I personally want to advocate for parents having long, varied, open conversations with their children, both sons and daughters, about sex, consent, what it’s about, how to communicate, how to listen to your partner, how sex is about the pleasure of your partner and when your partner is enjoying it, your own pleasure increases. And I’d also like to advocate for couples who are having problems to please open up that line of communication. Please go see a counselor together. It’s not too late. There should be no stigma about seeing a marriage counselor. Marriage is weird! How on earth can two people maintain that close of a relationship over years and years when both are changing? We all need some outside, non-judgemental help sometimes.
I want to respond to Lizzie’s comment that there are women who wouldn’t want to have sex EVER if they had to give their consent enthusiastically before they did it.
My big question is, why don’t those women want to have sex? Is it because women innately don’t like sex and men innately do like it? I don’t think so, because in other cultures, trends are different. In some cultures, and I’m especially thinking of some things I learned about from the Renaissance, women are seen as the sexual predators and men as the sex that has to protect themselves from the other sex’s advances.
Here’s my story. When I first got married, I gave my consent willingly AND enthusiastically in the beginning. But over time, my husband started to pressure me to do it when I didn’t want to, to the point that I actually felt like I was being raped at times, but I told myself I was being crazy or too sensitive because I never really told him NO, so it couldn’t be rape, right?
But over time, as that happened more and more, my enthusiasm for the whole thing really waned. Now, I only do it when I’m feeling really guilty because it’s been a long time, but I’m never enthusiastic about it.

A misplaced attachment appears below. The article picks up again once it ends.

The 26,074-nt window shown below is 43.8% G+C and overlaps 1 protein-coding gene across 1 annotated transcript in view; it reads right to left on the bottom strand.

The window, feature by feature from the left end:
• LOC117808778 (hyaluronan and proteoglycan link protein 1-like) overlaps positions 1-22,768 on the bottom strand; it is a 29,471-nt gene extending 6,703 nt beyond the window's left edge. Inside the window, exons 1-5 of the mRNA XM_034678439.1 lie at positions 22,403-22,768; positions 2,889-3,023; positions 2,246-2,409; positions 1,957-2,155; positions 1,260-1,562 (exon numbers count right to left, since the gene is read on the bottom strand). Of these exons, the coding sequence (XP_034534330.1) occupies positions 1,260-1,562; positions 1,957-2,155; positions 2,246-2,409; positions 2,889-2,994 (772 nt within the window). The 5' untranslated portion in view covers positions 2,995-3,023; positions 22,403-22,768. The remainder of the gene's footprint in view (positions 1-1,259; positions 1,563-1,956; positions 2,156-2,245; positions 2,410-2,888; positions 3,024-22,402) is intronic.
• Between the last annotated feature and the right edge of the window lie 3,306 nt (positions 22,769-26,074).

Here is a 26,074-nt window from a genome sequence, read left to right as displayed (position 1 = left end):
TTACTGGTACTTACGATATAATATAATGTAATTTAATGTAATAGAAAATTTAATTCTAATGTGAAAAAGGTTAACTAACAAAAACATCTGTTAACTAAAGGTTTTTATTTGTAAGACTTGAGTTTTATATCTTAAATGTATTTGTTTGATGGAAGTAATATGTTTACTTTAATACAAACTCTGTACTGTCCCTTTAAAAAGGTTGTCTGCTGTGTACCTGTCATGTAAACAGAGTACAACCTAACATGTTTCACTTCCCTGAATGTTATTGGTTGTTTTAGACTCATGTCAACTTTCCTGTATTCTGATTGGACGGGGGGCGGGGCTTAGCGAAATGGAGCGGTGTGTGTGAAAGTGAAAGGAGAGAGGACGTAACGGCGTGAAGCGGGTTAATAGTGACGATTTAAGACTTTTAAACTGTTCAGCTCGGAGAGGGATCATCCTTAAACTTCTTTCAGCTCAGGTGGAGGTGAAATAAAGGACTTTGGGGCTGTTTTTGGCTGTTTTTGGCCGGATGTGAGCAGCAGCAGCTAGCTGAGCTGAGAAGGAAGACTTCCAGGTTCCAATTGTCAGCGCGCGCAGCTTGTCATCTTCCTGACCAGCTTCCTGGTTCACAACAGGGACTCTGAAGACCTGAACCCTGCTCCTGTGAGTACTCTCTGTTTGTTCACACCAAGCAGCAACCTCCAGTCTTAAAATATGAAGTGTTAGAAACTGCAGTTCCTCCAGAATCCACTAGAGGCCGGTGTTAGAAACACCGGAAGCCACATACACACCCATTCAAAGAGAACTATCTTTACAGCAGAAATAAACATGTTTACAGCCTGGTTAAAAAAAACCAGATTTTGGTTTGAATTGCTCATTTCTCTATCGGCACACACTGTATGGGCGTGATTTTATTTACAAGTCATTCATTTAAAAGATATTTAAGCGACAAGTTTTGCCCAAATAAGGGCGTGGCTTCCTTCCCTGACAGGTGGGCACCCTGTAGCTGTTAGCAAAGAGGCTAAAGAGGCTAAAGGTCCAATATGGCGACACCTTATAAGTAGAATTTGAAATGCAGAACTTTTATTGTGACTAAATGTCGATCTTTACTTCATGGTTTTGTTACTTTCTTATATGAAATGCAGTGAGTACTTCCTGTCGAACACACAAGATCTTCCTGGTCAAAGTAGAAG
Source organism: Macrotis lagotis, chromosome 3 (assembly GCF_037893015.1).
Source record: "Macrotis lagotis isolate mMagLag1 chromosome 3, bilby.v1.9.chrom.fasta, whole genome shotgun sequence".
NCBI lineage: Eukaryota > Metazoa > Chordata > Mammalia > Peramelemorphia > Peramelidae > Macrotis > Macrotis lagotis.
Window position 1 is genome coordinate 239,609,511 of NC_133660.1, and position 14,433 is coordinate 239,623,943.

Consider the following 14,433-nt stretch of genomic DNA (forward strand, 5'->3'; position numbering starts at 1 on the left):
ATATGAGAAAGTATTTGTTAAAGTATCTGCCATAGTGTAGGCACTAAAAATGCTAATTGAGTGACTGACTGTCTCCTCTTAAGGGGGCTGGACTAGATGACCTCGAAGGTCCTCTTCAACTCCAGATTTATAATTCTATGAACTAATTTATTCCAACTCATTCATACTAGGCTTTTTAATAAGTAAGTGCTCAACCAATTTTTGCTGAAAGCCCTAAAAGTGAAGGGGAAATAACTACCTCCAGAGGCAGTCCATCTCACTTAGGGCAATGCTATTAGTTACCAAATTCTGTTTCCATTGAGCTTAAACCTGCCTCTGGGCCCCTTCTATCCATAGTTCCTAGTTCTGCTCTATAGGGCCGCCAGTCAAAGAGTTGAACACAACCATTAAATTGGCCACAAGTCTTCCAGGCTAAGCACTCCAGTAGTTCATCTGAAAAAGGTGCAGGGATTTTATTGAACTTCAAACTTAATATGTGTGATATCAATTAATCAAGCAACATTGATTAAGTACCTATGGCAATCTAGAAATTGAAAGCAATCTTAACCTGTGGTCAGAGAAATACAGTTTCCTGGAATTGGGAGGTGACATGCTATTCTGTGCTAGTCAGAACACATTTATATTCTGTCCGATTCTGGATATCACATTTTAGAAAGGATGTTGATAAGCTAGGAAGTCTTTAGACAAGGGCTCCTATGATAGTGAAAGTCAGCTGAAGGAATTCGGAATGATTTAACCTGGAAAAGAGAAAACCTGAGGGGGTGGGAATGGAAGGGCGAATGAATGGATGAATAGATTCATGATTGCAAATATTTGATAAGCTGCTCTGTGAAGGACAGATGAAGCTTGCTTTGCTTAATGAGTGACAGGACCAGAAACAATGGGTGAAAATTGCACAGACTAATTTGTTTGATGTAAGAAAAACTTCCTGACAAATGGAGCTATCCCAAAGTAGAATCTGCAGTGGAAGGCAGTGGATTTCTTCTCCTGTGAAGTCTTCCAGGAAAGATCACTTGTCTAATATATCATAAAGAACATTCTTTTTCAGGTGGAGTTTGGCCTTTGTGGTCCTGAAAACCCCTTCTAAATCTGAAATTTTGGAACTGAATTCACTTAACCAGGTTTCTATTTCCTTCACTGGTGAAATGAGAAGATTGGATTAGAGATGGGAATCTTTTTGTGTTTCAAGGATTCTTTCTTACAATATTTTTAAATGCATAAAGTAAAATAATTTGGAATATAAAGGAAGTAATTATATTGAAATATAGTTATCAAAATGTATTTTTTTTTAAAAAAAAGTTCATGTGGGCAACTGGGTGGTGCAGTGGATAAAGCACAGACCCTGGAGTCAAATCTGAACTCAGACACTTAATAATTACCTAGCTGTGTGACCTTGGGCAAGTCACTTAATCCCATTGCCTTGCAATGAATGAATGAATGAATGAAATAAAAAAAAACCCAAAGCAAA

I can’t say for sure what would have happened if my husband had accepted that I didn’t want to do it /all the time/ and not pressured me back in the beginning, but I suspect that we never would have gotten to this point if he had done what the boy in Mary’s story did - if he had cared as much about my feelings as he did his own and not pressured me.
I think he was afraid that if he didn’t pressure me, I’d never want to do it. But that couldn’t be further from the truth. I wanted to do it, I just wanted to feel like I mattered when we were doing it.
But the culture we’re in right now shaped the way my husband and I related to each other from the beginning. It says that if you don’t have sex whenever your husband wants it, he’s going to find it somewhere else. A counselor even told my husband that if I didn’t have sex with him whenever he wanted it, or at least twice a week, he would be a lot more susceptible to having an affair or looking at pornography. What kind of counselor does that? One who thinks that men have to have sex a certain number of times a week or else they just won’t be able to help acting out those desires with someone else.
How much of that is true biology, and how much is shaped by our culture? I certainly don’t know the conclusive answer to that, but I think a lot more of it is culture than we generally think it is.
The reality is that there are many reasons for differences in drive, and hopeful asking by one partner is pressure to the partner who struggles with sex for one reason or another. I am approve of the contents of these posts, but my advice is different. If you have problems with sexual differences, get professional help as soon as possible! We all get embarrassed talking to doctors and counselors about something so intimate as sex between two committed individuals, but the alternatives are worse. If you experience pain during sex and repeatedly engage in unenthusiastic sex, if you don’t discuss it with your partner and seek professional aid, you will years down the road be “someone’s spouse,” and to your horror both people are scared and scarred. Resentment will build. Neither will understand why others have sex at least a few times a month, but they struggle with managing it once every six months, and when they do it is not fulfilling. So, you avoid the whole issue and are just great roommates who love each other, but somewhere deep in your hearts have some mistrust, hatred, and wounds. It all comes to a head when one person feels that they have foregone romantic love long enough (they never cheated) and decides that leaving wouldn’t be that bad. It’s unfair to both to be unable to have romantic love. And she does love him, she asks him to stay. The wounds are so deep, and they begin seeing a counselor. They can get to romantic love again, but they still feel deeply confused at times. They occasionally still avoid it, but they do so because it really isn’t that important anymore. If it happens, great. If not, that’s okay too because their focus has changed. Each is forgetting themselves and simply loving the other.